EL CERRITO -- You wouldn't know it today, but there was a time when El Cerrito was known as "the biggest little city" on the West Coast, a place where adult entertainment was readily available and law enforcement seemed powerless to stop it.
"When El Cerrito was a Mecca of Gambling and Vice," the next program being hosted by the El Cerrito Historical Society, will take a look at a significant -- and colorful -- part of the city's past that has been largely unexamined at 1:30 p.m. Sunday.
The program will start with a quick walking tour of various vice sites in the city, followed by a presentation and discussion at 3 p.m. at the Fraternal Order of Eagles Bayview Aerie, 3223 Carlson Blvd.
The location of the talk is appropriate, because the building that now houses the Eagles was originally the Wagon Wheel, known since its 1935 opening as the most notorious of the city's night spots and clubs.
The Wagon Wheel, operated by Walter M. "Big Bill" Pechart, was on what was then Panhandle Boulevard in an unincorporated area known as "no man's land" just outside the city limits of El Cerrito and Richmond and out of the jurisdiction of either city's police department.
Pechart oversaw his operations -- including controlling slot machine operations throughout the East Bay and operating spots in El Sobrante and San Pablo -- from his fortresslike headquarters opened in 1948 (and still standing) nearby on San Pablo Avenue.
Pechart and partner Dave Kessel, and John J. "Black Jack" Jerome, who operated the greyhound racing track known as the El Cerrito Kennel Club from 1932 to 1939, were major figures of the day, now mostly forgotten.
Others included Vic Figone of the Six Bells, the Molino family of the Kona Club, Walt and Ida Gatto of the It Club and internationally known fan dancer Sally Rand, whose name graced the former Hollywood Club from 1944 to '46.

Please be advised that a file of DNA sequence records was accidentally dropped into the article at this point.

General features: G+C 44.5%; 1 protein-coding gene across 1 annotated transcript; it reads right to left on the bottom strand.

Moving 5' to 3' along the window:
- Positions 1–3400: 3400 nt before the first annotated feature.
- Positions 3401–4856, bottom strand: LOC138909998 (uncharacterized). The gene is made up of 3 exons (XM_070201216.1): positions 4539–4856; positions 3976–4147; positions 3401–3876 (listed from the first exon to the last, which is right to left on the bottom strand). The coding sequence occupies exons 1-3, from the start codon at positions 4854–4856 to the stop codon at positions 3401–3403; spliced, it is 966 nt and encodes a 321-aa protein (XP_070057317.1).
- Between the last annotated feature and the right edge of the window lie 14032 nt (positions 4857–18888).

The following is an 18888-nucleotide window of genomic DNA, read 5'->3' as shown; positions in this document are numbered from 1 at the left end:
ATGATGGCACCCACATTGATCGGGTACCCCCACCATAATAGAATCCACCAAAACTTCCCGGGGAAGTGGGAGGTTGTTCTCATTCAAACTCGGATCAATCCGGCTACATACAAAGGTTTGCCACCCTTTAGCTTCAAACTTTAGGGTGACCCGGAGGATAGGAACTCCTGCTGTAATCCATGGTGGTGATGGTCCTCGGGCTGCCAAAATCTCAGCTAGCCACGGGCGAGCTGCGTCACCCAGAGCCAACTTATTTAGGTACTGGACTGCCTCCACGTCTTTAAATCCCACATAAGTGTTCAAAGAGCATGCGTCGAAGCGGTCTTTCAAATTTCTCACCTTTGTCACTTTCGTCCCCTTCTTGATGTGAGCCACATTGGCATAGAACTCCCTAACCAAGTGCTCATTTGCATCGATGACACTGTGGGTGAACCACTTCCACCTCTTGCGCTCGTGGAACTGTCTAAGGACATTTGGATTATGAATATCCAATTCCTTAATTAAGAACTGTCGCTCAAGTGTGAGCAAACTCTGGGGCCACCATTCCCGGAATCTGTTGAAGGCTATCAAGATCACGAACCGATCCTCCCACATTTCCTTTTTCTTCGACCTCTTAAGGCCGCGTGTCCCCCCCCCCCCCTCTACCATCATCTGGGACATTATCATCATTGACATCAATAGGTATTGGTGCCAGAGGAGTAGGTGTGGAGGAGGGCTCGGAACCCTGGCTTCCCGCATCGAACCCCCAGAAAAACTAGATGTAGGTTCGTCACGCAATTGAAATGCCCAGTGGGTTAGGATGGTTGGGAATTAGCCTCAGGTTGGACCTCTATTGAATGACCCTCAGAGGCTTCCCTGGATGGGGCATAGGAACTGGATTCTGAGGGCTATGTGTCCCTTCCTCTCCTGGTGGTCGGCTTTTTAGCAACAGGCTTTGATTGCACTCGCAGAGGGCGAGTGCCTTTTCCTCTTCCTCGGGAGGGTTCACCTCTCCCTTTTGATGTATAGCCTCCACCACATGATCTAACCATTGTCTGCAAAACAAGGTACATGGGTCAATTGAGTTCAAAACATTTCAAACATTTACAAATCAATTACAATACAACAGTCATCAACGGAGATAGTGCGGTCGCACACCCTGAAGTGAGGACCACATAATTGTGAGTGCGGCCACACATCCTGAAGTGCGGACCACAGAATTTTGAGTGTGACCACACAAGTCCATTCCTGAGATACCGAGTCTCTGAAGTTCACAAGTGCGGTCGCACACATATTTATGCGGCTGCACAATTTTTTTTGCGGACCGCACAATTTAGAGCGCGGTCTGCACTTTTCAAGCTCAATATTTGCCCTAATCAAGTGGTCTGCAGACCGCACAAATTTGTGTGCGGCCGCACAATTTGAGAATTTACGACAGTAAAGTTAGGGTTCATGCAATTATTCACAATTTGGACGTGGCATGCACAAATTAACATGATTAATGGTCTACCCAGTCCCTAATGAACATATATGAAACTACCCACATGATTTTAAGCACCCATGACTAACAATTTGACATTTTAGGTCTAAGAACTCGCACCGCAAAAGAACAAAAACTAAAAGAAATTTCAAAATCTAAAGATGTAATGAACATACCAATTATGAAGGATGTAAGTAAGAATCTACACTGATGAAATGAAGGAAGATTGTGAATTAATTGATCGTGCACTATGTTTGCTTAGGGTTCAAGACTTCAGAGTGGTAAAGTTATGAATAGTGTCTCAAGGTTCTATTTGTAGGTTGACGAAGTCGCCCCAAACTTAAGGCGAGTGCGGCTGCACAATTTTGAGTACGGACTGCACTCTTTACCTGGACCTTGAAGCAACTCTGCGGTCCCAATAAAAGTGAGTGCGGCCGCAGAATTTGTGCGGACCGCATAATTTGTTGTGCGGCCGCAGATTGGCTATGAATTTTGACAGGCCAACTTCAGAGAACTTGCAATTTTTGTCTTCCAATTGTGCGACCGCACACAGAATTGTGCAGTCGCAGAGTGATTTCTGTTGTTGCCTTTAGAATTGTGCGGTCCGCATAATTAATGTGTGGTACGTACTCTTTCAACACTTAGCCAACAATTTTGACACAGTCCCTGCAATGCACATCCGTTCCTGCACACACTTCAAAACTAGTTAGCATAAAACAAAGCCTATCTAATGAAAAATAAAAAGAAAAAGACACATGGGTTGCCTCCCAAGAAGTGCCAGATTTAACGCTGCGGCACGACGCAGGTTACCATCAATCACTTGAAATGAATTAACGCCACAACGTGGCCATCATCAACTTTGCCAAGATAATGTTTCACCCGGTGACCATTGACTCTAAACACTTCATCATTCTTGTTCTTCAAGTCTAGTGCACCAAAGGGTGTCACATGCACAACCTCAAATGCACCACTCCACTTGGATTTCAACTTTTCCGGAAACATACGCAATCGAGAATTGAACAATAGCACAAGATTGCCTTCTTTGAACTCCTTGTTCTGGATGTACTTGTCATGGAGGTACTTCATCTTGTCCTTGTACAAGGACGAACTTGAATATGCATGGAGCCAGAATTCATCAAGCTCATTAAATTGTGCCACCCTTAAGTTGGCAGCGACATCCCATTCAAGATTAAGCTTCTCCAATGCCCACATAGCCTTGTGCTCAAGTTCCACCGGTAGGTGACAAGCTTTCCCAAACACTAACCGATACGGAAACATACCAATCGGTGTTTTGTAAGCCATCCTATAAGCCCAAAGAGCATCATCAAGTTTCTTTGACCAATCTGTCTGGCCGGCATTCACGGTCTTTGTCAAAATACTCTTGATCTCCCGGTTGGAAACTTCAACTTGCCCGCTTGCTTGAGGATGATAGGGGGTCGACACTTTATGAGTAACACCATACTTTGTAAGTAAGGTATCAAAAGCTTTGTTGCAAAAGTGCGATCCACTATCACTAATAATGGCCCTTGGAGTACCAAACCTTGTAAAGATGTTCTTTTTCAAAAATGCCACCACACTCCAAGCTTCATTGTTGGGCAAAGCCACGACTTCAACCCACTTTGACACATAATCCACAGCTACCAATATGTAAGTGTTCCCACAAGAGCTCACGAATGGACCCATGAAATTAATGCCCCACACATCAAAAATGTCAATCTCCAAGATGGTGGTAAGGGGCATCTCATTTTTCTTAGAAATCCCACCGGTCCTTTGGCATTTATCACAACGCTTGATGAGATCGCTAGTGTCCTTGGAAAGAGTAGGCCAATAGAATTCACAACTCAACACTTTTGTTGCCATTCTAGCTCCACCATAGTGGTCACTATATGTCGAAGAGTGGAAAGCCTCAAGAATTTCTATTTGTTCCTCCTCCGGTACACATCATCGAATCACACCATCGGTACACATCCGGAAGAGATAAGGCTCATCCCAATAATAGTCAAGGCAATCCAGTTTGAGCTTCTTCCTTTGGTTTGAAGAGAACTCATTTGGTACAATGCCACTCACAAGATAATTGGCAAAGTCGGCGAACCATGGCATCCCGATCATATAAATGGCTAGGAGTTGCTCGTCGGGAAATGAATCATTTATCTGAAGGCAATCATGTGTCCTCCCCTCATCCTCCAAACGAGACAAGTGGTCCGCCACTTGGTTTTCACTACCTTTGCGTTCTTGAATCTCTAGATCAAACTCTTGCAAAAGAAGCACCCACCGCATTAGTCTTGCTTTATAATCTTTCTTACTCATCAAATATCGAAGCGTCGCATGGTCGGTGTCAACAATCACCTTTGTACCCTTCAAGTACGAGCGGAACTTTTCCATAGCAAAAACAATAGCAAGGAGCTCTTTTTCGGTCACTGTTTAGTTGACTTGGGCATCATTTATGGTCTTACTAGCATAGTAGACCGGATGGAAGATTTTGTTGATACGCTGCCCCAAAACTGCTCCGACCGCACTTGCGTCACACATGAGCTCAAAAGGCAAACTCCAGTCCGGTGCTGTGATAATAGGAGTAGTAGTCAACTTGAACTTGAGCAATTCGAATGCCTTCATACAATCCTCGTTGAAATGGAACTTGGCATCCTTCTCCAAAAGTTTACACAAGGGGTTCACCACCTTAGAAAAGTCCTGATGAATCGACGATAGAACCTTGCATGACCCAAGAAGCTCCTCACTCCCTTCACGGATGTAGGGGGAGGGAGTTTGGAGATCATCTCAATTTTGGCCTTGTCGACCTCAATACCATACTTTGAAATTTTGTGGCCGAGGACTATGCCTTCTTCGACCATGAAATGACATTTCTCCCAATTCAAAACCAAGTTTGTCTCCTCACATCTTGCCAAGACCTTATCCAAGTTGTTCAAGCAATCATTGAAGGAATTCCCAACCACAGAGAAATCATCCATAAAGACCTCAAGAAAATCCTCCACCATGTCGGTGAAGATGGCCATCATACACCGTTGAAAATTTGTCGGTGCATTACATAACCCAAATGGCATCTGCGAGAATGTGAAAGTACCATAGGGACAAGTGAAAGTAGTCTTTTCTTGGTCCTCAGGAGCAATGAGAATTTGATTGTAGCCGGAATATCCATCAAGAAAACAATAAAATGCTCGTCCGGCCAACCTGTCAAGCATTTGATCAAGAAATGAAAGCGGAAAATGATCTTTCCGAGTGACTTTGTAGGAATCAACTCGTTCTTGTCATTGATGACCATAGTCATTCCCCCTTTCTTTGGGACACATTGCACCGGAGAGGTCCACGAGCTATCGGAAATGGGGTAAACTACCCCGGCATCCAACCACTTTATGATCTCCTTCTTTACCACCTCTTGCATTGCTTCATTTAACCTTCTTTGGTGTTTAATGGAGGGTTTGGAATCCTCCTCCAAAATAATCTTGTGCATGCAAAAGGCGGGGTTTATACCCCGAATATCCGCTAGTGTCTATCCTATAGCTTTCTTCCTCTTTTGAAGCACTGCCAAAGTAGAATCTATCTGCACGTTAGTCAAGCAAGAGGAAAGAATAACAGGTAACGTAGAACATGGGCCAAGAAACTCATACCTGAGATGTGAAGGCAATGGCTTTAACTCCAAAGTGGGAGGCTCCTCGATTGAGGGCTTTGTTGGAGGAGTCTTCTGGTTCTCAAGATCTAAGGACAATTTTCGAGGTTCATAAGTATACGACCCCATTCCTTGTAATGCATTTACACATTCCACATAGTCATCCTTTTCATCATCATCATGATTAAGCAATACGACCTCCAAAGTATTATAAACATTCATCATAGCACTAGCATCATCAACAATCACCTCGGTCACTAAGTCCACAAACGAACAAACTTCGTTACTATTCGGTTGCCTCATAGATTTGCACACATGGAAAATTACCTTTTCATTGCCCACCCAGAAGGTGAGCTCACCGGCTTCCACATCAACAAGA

At its height, El Cerrito was also known for attracting big-name entertainment that included the Nat King Cole Trio, Eddie "Rochester" Anderson and torch singer Helen Morgan. The attractions brought well-heeled visitors from San Francisco, Oakland and Piedmont, as well as from Berkeley, which had a one-mile radius "dry zone" extending from the Cal campus where alcohol was prohibited.
In 1940, the city was even home to the Club Rio, which featured female impersonators.
The city's involvement with gambling, prostitution and other illegal activities extended back through Prohibition, when rumrunners were common, and even earlier, when taverns would serve drinks 24 hours a day and Chinese gambling dens driven out of Oakland and Emeryville found a home in the unincorporated area.
Researcher Dave Weinstein will lead the tour and talk, and invited guests will include bandleader Hugh White, who played in groups at the dog track and the Wagon Wheel, and Clyde Figone, whose father ran the Six Bells from 1933 to 1961.
"Here we had a town where the lights were blazing until 5 in the morning," Weinstein said of El Cerrito's night life heyday. "It's hard to picture now."
Weinstein hopes others who remember the city's notorious past will attend and offer their reminisces as well.
Light refreshments will be served.
For more details, contact Weinstein at 510-524-1737 or email@example.com.